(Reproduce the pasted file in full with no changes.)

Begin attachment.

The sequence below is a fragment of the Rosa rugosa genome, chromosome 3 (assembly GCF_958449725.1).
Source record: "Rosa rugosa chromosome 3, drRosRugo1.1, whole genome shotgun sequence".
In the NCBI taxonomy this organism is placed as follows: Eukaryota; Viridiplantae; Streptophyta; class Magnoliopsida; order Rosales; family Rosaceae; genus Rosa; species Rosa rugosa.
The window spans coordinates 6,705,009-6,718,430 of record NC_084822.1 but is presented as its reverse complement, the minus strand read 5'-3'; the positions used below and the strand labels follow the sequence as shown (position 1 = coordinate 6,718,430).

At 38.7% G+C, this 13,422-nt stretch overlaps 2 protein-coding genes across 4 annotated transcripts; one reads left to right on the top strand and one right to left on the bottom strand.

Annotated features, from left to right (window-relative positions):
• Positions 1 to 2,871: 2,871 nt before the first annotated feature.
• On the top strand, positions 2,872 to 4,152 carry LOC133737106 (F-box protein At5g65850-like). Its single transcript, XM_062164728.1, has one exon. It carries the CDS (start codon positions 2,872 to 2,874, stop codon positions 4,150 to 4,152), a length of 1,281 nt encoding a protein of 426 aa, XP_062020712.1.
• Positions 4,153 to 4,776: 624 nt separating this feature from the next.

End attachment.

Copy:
The sequence below is a fragment of the Rosa rugosa genome, chromosome 3 (assembly GCF_958449725.1).
Source record: "Rosa rugosa chromosome 3, drRosRugo1.1, whole genome shotgun sequence".
In the NCBI taxonomy this organism is placed as follows: Eukaryota; Viridiplantae; Streptophyta; class Magnoliopsida; order Rosales; family Rosaceae; genus Rosa; species Rosa rugosa.
The window spans coordinates 6,705,009-6,718,430 of record NC_084822.1 but is presented as its reverse complement, the minus strand read 5'-3'; the positions used below and the strand labels follow the sequence as shown (position 1 = coordinate 6,718,430).

At 38.7% G+C, this 13,422-nt stretch overlaps 2 protein-coding genes across 4 annotated transcripts; one reads left to right on the top strand and one right to left on the bottom strand.

Annotated features, from left to right (window-relative positions):
• Positions 1 to 2,871: 2,871 nt before the first annotated feature.
• On the top strand, positions 2,872 to 4,152 carry LOC133737106 (F-box protein At5g65850-like). Its single transcript, XM_062164728.1, has one exon. It carries the CDS (start codon positions 2,872 to 2,874, stop codon positions 4,150 to 4,152), a length of 1,281 nt encoding a protein of 426 aa, XP_062020712.1.
• Positions 4,153 to 4,776: 624 nt separating this feature from the next.